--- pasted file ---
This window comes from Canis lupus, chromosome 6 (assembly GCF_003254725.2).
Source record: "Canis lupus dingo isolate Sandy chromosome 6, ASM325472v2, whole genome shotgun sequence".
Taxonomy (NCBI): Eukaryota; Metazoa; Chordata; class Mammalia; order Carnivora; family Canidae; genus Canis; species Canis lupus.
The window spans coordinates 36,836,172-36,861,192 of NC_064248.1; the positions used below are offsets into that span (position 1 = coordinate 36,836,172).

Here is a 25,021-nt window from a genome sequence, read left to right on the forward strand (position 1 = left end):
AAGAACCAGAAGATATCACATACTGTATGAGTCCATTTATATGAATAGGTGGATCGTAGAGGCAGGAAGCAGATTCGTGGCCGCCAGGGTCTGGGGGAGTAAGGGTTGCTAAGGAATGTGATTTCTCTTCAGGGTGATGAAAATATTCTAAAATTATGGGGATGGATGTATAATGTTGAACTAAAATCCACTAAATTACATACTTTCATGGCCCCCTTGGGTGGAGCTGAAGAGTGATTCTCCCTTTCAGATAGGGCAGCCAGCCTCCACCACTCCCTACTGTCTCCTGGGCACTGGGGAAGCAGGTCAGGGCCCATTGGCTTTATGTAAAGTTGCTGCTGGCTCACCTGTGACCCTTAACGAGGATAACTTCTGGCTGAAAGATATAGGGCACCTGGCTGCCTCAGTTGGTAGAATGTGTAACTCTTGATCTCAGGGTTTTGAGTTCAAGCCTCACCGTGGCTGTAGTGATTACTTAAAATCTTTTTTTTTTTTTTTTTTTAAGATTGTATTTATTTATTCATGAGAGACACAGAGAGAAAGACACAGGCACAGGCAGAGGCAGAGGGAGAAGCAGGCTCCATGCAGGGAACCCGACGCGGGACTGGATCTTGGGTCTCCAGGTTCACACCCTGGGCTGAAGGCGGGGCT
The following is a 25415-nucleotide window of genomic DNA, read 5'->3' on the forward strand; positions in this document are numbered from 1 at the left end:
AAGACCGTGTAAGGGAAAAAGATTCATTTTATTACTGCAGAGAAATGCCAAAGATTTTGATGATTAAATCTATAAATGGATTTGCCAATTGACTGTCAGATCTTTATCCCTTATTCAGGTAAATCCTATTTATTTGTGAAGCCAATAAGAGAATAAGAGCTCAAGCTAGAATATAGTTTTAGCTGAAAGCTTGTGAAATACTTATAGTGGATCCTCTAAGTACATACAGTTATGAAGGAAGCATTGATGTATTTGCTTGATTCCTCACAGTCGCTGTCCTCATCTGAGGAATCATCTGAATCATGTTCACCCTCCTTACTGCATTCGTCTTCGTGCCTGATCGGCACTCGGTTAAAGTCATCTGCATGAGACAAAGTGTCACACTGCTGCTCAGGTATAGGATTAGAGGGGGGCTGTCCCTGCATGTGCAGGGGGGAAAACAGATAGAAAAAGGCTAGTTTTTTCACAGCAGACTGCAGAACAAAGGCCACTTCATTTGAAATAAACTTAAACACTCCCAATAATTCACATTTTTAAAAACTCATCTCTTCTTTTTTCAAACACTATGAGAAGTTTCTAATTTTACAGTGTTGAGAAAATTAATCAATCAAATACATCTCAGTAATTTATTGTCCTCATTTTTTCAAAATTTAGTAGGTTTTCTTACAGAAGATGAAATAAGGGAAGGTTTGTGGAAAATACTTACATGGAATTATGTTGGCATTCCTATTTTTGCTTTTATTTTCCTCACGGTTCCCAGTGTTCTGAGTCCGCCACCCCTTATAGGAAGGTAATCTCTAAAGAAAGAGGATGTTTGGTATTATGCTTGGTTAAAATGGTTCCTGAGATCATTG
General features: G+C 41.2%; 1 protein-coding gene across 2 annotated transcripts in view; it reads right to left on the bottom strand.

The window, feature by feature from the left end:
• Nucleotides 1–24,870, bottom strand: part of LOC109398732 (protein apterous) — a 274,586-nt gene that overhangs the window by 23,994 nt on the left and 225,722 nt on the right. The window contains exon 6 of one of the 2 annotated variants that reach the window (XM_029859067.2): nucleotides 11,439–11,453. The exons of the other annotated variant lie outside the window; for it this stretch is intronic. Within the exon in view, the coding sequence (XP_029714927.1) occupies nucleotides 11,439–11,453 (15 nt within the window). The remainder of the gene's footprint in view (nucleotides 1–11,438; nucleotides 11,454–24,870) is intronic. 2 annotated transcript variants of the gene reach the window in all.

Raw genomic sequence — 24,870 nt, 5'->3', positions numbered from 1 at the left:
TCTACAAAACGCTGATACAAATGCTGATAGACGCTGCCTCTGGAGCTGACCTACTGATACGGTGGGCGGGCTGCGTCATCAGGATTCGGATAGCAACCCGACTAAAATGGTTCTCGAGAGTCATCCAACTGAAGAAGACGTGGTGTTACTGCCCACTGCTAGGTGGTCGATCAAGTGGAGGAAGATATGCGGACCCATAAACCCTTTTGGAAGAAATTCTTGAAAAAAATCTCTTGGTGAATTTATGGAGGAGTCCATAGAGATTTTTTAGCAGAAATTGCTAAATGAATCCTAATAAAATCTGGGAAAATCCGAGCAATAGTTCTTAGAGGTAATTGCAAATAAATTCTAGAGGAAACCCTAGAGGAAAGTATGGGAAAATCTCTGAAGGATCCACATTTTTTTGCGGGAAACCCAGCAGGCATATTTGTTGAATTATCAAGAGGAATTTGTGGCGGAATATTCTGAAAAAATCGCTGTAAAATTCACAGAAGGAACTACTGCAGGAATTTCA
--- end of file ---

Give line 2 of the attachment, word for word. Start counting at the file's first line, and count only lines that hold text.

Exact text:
Source record: "Canis lupus dingo isolate Sandy chromosome 6, ASM325472v2, whole genome shotgun sequence".